## Classification at Colliders

There’s been a lot of recent interest in applying classification techniques from machine learning to particle physics. Methods from image recognition, natural language processing, and point cloud identification have outperformed expert-designed algorithms for a variety of collider tasks.

But there’s a problem: collisions at the LHC don’t come with labels. Unlike photos or handwritten digits, you can’t recruit an army of volunteers to see whether a Higgs boson was produced (before decaying) in a collision. All you have is the complicated mozaic of particles that ultimately hits the detector. So then how do you get labeled training data to feed your classifiers?

In particle physics, this problem is dodged by relying heavily on simulated events for labels. You can peer into the inner workings of the simulation and see what particles were produced in the collision. While these simulations are excellent, they can badly mismodel the subtle correlations among the thousands of particles in a collision event.

Reliance on simulation is troubling for machine learning in particle physics, as models can learn these mismodeled details. There’s no substitute for real data.

Here, I’ll discuss our work on overcoming the need for simulation and training classifiers directly on real collider data. It’s a simple and fun story.

## Training on Data?

Let’s get right to the key ideas. As I mentioned, they’re all pretty simple.

#### 1. The Likelihood Ratio as the Optimal Classifier

Say you want to classify category $A$ from category $B$ using features ${\bf x}$. We know, thanks to Neyman and Pearson, that the optimal classifier to do the job is the likelihood ratio: $$ L_{A/B}({\bf x}) = p_A({\bf x})/p_B({\bf x}),$$ where $p_A({\bf x})$ and $p_B({\bf x})$ are the probability densities of ${\bf x}$ in the two categories.

The $A$/$B$ likelihood ratio (or anything monotonically related to it!) is what we’re after if we want a great classifier. If we had labels for our data, we could train any classifier in the usual way to get an approximation of the likelihood ratio. But in particle physics, we just don’t have those labels.

#### 2. Collider Data as Statistical Mixtures

Instead, what we can often measure at colliders are statistical mixtures of the two classes with some fraction $f$. We can write this mathematically as: $$ p_{M}({\bf x}) = f p_A({\bf x}) + (1-f) p_B({\bf x}). $$

By slicing and dicing our data in different ways, we can get different mixtures with different fractions. For example, consider classifying collision debris (jets) from high-energy quarks versus gluons. As quarks are electrically charged, they are more likely to be produced together with an energetic photon. Looking for this photon gives you a mixture with a higher fraction of quarks than gluons.

Now, let’s see what the optimal classifier is to classify one mixture from another. Again, it’s simply the likelihood ratio of the two mixtures:

$$ L_{M_1/M_2}({\bf x}) = \frac{f_1 p_A({\bf x}) + (1-f_1) p_B({\bf x})}{f_2 p_A({\bf x}) + (1-f_2) p_B({\bf x})} = \frac{f_1 L_{A/B}({\bf x}) + (1-f_1)}{f_2 L_{A/B}({\bf x}) + (1-f_2)}.$$

This is monotonically related to $L_{A/B}({\bf x})$, and so it defines the same classifier!

In other words: train a classifier to tell apart the two mixtures and you’ll get a great classifier for the underlying categories. By using the mixtures, you don’t need the underlying labels! You don’t even need to know the mixture fractions.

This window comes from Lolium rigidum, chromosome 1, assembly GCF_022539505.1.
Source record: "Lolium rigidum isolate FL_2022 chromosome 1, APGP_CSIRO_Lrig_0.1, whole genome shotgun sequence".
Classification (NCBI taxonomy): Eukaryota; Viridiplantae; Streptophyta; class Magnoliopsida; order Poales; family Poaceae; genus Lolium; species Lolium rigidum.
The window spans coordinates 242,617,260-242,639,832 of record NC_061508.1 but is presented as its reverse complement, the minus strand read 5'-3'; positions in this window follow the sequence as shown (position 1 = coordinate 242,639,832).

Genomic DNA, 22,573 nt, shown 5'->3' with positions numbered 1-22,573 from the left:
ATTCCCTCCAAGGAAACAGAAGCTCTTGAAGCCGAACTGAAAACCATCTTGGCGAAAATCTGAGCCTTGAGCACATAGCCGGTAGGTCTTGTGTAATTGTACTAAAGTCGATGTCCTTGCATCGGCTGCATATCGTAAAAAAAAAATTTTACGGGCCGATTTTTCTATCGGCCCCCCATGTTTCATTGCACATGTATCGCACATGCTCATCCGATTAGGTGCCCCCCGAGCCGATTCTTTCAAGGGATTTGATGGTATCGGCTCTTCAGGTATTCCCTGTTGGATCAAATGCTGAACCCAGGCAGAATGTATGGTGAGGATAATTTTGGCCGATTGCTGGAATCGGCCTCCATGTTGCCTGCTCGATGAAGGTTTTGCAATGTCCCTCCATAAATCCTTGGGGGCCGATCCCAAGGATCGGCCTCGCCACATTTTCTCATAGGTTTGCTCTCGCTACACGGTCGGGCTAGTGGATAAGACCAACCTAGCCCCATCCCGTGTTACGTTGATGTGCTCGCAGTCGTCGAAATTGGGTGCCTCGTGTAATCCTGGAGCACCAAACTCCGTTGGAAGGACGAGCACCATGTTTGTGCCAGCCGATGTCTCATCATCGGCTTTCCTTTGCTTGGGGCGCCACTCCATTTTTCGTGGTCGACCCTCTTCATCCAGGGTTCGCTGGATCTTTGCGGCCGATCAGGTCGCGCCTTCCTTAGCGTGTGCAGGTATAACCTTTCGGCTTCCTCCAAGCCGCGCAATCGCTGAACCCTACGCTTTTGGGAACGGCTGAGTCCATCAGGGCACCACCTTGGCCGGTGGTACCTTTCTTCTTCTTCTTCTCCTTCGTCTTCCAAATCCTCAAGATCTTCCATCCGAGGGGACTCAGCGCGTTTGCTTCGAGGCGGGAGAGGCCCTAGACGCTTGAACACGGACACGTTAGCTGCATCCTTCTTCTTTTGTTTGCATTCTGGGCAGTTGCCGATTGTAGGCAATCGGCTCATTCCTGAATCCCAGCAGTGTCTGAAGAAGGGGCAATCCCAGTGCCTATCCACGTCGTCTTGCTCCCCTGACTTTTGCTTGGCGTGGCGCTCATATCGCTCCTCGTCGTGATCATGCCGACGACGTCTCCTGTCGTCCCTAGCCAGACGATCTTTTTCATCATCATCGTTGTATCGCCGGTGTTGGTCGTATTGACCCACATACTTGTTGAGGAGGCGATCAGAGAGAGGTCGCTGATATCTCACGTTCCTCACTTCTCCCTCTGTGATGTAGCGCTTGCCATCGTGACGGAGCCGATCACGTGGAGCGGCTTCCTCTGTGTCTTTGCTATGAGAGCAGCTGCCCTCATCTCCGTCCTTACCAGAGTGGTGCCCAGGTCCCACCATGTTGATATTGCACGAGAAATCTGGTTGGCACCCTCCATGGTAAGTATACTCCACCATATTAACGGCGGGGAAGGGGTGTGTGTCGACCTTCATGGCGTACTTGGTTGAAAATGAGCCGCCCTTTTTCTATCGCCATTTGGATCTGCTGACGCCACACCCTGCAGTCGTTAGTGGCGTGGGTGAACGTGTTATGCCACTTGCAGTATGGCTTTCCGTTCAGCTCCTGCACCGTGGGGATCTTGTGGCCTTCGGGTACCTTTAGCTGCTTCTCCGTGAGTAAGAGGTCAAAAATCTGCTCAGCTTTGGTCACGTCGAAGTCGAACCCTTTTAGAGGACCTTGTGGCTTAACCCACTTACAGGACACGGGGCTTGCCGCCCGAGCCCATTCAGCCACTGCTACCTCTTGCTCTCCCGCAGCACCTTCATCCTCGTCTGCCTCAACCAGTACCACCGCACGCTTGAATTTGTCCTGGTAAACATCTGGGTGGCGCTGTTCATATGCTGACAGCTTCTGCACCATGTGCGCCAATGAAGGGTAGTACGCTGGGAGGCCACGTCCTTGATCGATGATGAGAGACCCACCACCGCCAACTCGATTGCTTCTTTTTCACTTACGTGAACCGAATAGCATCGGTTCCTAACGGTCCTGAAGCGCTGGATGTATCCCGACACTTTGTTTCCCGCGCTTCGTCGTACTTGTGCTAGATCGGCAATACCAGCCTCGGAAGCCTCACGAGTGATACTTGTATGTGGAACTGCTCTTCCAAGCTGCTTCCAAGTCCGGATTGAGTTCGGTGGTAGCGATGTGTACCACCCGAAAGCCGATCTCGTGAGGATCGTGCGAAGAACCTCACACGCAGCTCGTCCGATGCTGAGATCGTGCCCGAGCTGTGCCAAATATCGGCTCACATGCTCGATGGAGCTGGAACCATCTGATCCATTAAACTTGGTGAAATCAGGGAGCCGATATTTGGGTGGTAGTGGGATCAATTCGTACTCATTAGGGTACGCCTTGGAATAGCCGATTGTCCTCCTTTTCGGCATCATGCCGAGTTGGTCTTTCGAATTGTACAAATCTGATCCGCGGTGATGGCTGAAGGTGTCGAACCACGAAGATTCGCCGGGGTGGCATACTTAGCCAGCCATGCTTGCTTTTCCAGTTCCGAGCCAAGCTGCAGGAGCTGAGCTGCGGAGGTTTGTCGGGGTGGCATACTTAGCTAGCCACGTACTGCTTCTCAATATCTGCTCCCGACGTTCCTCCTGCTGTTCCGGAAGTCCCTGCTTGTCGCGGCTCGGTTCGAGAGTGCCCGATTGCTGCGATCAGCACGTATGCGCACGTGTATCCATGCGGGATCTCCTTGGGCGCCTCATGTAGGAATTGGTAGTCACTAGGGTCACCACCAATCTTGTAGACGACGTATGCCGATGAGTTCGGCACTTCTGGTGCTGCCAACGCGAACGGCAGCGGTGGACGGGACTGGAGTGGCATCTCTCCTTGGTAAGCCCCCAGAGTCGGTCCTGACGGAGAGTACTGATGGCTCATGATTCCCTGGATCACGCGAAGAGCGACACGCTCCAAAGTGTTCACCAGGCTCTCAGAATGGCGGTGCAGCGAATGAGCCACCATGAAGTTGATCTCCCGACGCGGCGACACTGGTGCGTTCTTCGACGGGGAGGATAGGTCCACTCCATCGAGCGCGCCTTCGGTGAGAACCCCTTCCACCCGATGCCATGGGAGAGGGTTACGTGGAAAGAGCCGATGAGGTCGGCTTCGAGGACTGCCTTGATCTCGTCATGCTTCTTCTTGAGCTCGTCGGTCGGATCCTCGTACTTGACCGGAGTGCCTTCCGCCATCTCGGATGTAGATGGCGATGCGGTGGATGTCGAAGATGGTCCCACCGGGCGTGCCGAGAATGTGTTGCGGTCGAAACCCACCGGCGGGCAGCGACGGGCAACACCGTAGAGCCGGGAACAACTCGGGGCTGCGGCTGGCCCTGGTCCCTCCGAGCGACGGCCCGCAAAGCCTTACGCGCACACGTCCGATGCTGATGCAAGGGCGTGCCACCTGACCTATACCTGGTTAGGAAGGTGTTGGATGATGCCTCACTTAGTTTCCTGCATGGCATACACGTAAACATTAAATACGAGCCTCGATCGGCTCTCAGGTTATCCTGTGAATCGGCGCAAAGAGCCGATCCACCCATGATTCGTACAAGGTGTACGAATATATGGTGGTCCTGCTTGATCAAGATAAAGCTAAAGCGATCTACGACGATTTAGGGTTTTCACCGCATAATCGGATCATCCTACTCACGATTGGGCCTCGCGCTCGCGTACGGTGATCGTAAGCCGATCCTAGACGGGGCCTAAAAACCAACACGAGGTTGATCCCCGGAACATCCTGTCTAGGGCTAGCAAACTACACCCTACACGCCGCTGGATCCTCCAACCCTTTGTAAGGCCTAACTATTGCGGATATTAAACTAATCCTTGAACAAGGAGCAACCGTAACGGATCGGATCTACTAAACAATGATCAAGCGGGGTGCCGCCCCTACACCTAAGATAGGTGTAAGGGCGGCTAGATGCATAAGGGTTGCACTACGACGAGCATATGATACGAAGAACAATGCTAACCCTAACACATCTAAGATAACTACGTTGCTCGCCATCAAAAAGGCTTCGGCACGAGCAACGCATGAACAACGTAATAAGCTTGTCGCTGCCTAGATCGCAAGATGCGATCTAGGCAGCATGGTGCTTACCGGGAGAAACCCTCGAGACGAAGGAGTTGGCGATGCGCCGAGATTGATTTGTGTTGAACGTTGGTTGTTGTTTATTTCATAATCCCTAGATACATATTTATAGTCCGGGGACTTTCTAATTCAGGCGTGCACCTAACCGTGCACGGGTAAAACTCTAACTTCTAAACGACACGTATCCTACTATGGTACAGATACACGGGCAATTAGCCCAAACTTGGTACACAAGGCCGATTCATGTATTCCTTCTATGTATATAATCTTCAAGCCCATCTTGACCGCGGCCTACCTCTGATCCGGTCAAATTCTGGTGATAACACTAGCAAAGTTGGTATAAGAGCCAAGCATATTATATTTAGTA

#### 3. Classifying Mixtures as Classifying Categories

Let’s summarize what we learned as a theorem. I’ll explain the funny name later.

**Koala Theorem**: The optimal classifier between two different mixtures of categories $A$ and $B$ is also the optimal classifier between $A$ and $B$.

This result is pretty intuitive.
Say you have two baskets of exotic fruits: one is more rich in `foos`

and the other in `bars`

.
Your best guess of which basket a fruit came from is simply your best guess of whether it is a `foo`

or a `bar`

.

This simple idea has also appeared previously for learning from noisy labels.

## Classification Without Labels

Our classification without labels or CWoLa (“koala”, as in the furry marsupial) technique for training on real data is based directly on this idea. Simply slice and dice your data into several mixtures, and train a classifier to tell them apart.

Here’s a cartoon of a koala learning to tell apart signal $S$ from background $B$.

The koala, even with its notoriously tiny brain, learns how to classify the two categories simply by being trained to classify the mixtures from each other.

There are assumptions for CWoLa to work, and it’s worth spelling them out:

**Different Fractions**: The two mixtures have different fractions, $f_1\neq f_2$.**Sample Independence**: Category $A$ is identical in the mixtures. Same for $B$.

The first point says that you can’t just randomly split your data in half. The second point says that the slicing and dicing shouldn’t affect the distribution of features ${\bf x}$ in categories $A$ and $B$. In our two papers, we make concrete proposals for ways to meet these requirements in cases of interest, but that’s all there is to this idea for training classifiers on collider data.

Our method was recently applied to real data by the CMS collaboration for their measurement of the $t\bar tb\bar b$ cross section. By applying CWoLa (“training a koala”?) in an interesting way, they trained a boosted decision tree (BDT) to classify $t\bar t b \bar b$ events (with two top and two bottom quarks) from the background.

To my knowledge, this is the first classifier trained directly on real LHC data!